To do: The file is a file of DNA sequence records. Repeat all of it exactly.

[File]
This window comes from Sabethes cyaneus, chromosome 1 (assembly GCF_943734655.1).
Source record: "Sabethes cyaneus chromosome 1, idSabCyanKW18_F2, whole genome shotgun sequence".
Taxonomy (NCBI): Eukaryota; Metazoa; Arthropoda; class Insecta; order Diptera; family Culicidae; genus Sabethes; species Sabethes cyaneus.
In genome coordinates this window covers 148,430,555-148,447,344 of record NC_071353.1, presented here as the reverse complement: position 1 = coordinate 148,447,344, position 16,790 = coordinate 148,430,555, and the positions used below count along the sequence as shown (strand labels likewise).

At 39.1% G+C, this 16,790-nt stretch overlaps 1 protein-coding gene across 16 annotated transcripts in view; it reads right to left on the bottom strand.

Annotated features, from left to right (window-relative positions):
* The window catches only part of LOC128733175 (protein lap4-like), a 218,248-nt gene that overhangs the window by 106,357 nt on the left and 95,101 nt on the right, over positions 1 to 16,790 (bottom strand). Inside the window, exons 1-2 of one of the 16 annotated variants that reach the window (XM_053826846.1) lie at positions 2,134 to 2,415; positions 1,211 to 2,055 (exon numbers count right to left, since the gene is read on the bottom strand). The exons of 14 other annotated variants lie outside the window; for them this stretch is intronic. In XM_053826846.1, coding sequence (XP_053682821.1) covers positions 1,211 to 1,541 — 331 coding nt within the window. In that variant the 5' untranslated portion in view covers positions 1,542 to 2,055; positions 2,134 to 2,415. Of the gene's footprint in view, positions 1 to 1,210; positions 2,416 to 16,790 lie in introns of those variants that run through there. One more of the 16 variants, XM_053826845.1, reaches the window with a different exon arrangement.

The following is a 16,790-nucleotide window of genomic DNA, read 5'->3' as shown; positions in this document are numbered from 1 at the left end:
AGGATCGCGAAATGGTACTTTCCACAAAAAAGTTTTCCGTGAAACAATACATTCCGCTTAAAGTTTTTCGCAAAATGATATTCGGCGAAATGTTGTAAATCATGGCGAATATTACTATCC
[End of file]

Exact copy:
This window comes from Sabethes cyaneus, chromosome 1 (assembly GCF_943734655.1).
Source record: "Sabethes cyaneus chromosome 1, idSabCyanKW18_F2, whole genome shotgun sequence".
Taxonomy (NCBI): Eukaryota; Metazoa; Arthropoda; class Insecta; order Diptera; family Culicidae; genus Sabethes; species Sabethes cyaneus.
In genome coordinates this window covers 148,430,555-148,447,344 of record NC_071353.1, presented here as the reverse complement: position 1 = coordinate 148,447,344, position 16,790 = coordinate 148,430,555, and the positions used below count along the sequence as shown (strand labels likewise).

At 39.1% G+C, this 16,790-nt stretch overlaps 1 protein-coding gene across 16 annotated transcripts in view; it reads right to left on the bottom strand.

Annotated features, from left to right (window-relative positions):
* The window catches only part of LOC128733175 (protein lap4-like), a 218,248-nt gene that overhangs the window by 106,357 nt on the left and 95,101 nt on the right, over positions 1 to 16,790 (bottom strand). Inside the window, exons 1-2 of one of the 16 annotated variants that reach the window (XM_053826846.1) lie at positions 2,134 to 2,415; positions 1,211 to 2,055 (exon numbers count right to left, since the gene is read on the bottom strand). The exons of 14 other annotated variants lie outside the window; for them this stretch is intronic. In XM_053826846.1, coding sequence (XP_053682821.1) covers positions 1,211 to 1,541 — 331 coding nt within the window. In that variant the 5' untranslated portion in view covers positions 1,542 to 2,055; positions 2,134 to 2,415. Of the gene's footprint in view, positions 1 to 1,210; positions 2,416 to 16,790 lie in introns of those variants that run through there. One more of the 16 variants, XM_053826845.1, reaches the window with a different exon arrangement.

The following is a 16,790-nucleotide window of genomic DNA, read 5'->3' as shown; positions in this document are numbered from 1 at the left end:
AGGATCGCGAAATGGTACTTTCCACAAAAAAGTTTTCCGTGAAACAATACATTCCGCTTAAAGTTTTTCGCAAAATGATATTCGGCGAAATGTTGTAAATCATGGCGAATATTACTATCC